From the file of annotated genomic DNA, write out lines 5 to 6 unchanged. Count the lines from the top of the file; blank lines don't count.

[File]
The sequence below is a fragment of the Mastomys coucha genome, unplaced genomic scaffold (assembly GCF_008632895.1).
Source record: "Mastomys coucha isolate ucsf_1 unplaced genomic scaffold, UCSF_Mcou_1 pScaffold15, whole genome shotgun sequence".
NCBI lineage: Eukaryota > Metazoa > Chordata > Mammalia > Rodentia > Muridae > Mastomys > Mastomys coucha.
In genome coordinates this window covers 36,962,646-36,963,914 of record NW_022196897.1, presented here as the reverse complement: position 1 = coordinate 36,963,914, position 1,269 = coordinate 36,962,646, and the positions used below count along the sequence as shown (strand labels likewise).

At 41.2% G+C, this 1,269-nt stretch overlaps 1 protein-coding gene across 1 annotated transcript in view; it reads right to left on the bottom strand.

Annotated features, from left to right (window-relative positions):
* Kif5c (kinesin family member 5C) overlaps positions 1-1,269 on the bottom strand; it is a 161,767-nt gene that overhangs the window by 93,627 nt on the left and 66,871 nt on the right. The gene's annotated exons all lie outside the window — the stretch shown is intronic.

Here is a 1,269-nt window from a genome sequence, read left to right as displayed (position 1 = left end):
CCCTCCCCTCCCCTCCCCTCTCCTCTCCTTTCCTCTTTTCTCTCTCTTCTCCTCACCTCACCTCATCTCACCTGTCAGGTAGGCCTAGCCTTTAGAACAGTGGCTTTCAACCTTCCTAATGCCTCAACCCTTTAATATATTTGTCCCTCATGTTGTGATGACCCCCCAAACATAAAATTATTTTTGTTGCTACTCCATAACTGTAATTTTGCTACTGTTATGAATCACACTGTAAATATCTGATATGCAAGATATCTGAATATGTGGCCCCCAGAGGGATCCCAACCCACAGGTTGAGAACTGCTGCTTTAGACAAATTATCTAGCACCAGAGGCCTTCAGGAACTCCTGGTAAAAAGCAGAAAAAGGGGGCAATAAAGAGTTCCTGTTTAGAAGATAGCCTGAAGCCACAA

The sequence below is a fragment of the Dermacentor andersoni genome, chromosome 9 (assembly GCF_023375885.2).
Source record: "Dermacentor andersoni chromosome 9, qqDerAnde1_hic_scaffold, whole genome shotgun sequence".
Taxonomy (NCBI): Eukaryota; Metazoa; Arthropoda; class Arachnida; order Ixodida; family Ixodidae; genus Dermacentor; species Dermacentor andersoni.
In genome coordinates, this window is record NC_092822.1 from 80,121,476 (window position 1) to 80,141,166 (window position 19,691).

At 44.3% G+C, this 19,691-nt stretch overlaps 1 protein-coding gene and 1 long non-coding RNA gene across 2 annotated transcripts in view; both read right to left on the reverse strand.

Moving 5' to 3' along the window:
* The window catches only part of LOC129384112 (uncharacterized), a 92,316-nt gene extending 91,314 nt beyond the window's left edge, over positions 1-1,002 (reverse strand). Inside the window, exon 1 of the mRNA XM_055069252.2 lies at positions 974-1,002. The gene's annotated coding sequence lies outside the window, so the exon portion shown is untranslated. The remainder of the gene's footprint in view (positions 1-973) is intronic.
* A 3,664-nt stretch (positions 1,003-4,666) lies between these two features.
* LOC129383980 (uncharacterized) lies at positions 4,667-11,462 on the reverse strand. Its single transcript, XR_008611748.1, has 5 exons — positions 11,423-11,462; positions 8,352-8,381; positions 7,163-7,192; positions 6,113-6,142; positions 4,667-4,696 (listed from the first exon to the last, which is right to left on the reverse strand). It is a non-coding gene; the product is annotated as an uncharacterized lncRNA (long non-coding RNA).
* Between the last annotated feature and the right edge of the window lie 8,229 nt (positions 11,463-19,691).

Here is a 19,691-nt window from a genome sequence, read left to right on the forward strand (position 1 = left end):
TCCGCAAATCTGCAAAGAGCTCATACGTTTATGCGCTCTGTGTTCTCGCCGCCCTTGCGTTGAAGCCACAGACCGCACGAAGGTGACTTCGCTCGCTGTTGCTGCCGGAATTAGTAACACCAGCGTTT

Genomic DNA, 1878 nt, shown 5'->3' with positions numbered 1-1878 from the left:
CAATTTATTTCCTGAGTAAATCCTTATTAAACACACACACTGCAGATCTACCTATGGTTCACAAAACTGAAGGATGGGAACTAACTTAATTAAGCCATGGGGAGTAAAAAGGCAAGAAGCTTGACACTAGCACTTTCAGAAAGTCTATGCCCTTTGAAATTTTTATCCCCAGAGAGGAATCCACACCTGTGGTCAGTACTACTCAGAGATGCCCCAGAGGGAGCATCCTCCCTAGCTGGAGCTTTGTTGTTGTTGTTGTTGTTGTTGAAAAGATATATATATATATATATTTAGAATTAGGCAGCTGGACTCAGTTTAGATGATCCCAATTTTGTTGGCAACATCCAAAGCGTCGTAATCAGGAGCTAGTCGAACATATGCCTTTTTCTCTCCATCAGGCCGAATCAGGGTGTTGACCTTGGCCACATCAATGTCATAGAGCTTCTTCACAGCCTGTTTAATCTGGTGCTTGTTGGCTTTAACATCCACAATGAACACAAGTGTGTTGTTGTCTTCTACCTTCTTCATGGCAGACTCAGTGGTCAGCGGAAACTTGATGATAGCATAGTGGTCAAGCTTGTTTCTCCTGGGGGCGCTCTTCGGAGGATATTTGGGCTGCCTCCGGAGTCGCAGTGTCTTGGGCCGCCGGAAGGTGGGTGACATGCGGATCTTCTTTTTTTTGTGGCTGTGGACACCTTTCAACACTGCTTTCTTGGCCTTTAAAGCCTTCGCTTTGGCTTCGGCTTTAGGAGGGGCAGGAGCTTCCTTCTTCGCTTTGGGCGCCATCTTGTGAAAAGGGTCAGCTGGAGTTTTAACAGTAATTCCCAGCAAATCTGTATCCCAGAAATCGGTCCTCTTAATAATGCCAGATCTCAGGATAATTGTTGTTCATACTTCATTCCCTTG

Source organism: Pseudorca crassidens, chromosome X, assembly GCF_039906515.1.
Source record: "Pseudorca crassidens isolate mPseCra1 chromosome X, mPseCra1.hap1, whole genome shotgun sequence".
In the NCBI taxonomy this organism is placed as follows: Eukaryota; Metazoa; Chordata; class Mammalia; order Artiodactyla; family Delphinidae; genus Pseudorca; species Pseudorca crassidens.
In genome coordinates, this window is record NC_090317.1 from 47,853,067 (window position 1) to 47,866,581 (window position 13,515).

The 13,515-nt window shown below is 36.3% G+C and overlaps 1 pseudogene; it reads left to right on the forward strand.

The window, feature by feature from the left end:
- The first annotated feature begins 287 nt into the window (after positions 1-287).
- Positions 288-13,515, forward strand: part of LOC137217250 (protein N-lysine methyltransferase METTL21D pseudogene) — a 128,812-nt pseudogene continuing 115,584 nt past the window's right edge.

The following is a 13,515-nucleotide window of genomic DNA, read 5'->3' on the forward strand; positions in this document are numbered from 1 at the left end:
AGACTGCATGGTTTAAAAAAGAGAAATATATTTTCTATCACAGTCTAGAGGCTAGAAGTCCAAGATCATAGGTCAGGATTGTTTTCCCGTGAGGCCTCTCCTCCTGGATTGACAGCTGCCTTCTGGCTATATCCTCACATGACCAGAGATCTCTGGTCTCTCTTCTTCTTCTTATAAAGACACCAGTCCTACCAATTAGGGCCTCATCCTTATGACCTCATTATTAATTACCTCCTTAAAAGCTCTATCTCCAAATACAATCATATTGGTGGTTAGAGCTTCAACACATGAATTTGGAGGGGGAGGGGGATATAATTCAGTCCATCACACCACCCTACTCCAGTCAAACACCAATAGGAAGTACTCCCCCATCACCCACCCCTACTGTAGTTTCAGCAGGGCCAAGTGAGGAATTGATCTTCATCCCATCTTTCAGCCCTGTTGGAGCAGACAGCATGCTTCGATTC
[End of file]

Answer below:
At 41.2% G+C, this 1,269-nt stretch overlaps 1 protein-coding gene across 1 annotated transcript in view; it reads right to left on the bottom strand.

Annotated features, from left to right (window-relative positions):